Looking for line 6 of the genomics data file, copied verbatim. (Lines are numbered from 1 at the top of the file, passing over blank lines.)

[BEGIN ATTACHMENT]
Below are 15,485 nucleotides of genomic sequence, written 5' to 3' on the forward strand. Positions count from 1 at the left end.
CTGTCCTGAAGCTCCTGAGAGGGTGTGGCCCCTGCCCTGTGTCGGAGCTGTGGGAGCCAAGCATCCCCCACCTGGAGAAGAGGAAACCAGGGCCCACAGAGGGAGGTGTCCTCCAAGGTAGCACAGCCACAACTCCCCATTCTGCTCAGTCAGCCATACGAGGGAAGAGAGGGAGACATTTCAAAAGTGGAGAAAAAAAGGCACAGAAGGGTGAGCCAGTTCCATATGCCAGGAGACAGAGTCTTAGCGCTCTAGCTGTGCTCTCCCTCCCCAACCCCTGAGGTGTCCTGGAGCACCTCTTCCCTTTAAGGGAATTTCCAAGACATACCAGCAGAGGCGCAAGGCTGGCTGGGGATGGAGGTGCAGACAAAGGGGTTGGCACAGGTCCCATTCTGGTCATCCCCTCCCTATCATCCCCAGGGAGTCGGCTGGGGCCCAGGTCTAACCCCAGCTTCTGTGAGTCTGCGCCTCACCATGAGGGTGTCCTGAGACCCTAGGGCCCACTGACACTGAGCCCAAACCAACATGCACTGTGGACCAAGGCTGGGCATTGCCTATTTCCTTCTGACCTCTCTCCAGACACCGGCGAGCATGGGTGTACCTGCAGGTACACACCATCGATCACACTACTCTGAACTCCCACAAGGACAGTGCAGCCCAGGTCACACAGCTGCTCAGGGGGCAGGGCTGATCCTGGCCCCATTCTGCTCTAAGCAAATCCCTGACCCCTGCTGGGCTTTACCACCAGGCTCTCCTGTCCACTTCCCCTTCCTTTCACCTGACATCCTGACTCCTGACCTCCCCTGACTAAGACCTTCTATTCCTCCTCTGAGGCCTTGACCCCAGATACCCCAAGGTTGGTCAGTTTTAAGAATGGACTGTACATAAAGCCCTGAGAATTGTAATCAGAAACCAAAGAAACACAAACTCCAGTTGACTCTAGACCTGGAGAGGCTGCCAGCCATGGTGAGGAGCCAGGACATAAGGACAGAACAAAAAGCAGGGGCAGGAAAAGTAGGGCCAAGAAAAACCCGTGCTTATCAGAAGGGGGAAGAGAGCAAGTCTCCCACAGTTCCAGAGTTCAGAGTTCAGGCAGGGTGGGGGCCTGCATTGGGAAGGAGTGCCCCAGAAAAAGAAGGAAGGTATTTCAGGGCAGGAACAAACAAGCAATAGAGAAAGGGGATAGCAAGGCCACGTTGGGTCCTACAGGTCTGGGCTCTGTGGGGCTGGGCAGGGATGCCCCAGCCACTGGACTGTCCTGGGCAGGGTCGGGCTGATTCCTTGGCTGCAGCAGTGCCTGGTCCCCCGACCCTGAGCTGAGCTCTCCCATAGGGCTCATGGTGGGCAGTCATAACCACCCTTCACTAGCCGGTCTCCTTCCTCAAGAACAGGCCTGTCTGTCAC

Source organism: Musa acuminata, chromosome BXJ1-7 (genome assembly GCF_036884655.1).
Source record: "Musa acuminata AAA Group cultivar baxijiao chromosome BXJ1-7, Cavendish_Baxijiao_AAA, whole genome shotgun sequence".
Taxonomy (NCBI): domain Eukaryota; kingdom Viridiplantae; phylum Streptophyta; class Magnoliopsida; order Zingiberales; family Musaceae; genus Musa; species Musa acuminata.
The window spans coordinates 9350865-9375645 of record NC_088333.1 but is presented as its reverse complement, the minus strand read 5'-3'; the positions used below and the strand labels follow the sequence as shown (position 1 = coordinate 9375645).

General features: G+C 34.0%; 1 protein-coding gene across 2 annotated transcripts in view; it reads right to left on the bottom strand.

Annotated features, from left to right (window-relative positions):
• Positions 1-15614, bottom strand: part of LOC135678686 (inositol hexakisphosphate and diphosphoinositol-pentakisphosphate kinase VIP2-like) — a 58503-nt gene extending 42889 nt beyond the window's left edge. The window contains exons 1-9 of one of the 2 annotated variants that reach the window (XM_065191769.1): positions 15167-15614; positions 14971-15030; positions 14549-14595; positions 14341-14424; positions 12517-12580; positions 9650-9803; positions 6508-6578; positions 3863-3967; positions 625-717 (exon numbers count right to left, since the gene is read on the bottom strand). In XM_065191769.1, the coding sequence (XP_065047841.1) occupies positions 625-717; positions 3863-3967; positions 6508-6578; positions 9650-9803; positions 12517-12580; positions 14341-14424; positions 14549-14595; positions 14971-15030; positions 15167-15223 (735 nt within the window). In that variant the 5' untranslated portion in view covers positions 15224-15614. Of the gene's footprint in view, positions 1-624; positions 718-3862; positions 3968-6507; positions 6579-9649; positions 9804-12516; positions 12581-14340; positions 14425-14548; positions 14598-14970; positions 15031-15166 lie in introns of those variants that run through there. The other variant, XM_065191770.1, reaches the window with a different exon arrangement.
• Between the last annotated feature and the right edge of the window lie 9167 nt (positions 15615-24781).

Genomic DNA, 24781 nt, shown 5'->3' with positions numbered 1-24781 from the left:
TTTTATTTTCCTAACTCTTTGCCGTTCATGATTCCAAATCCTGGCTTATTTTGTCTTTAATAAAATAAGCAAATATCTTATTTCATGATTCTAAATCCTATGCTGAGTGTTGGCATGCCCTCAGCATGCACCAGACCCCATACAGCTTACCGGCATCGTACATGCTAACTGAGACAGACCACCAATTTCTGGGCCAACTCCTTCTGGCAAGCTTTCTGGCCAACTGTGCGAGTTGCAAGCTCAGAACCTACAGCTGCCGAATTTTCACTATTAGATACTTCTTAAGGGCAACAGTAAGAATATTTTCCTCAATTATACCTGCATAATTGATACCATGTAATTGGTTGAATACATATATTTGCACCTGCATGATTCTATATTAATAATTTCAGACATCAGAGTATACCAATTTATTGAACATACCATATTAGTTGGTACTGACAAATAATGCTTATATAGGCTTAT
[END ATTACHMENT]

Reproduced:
The window spans coordinates 9350865-9375645 of record NC_088333.1 but is presented as its reverse complement, the minus strand read 5'-3'; the positions used below and the strand labels follow the sequence as shown (position 1 = coordinate 9375645).